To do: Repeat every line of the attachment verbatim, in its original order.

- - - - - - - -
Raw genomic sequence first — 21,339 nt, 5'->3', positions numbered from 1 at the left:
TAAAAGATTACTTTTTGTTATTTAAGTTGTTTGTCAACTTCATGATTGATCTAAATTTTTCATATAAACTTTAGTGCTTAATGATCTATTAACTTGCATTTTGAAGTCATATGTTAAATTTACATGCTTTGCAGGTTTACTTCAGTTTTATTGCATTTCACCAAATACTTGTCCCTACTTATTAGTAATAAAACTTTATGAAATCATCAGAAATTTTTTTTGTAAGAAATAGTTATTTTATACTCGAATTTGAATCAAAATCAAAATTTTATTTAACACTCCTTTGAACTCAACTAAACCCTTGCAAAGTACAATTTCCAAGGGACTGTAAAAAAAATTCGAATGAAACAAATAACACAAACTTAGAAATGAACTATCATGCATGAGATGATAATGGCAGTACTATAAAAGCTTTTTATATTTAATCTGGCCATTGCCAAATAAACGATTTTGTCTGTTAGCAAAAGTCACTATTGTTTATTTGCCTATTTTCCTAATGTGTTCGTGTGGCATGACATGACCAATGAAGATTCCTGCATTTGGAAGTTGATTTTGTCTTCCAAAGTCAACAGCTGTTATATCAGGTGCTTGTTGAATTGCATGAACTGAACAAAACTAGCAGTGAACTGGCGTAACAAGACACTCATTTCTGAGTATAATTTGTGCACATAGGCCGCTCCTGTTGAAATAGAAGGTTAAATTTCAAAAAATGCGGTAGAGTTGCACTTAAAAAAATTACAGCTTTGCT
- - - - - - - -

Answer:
Raw genomic sequence first — 21,339 nt, 5'->3', positions numbered from 1 at the left:
TAAAAGATTACTTTTTGTTATTTAAGTTGTTTGTCAACTTCATGATTGATCTAAATTTTTCATATAAACTTTAGTGCTTAATGATCTATTAACTTGCATTTTGAAGTCATATGTTAAATTTACATGCTTTGCAGGTTTACTTCAGTTTTATTGCATTTCACCAAATACTTGTCCCTACTTATTAGTAATAAAACTTTATGAAATCATCAGAAATTTTTTTTGTAAGAAATAGTTATTTTATACTCGAATTTGAATCAAAATCAAAATTTTATTTAACACTCCTTTGAACTCAACTAAACCCTTGCAAAGTACAATTTCCAAGGGACTGTAAAAAAAATTCGAATGAAACAAATAACACAAACTTAGAAATGAACTATCATGCATGAGATGATAATGGCAGTACTATAAAAGCTTTTTATATTTAATCTGGCCATTGCCAAATAAACGATTTTGTCTGTTAGCAAAAGTCACTATTGTTTATTTGCCTATTTTCCTAATGTGTTCGTGTGGCATGACATGACCAATGAAGATTCCTGCATTTGGAAGTTGATTTTGTCTTCCAAAGTCAACAGCTGTTATATCAGGTGCTTGTTGAATTGCATGAACTGAACAAAACTAGCAGTGAACTGGCGTAACAAGACACTCATTTCTGAGTATAATTTGTGCACATAGGCCGCTCCTGTTGAAATAGAAGGTTAAATTTCAAAAAATGCGGTAGAGTTGCACTTAAAAAAATTACAGCTTTGCT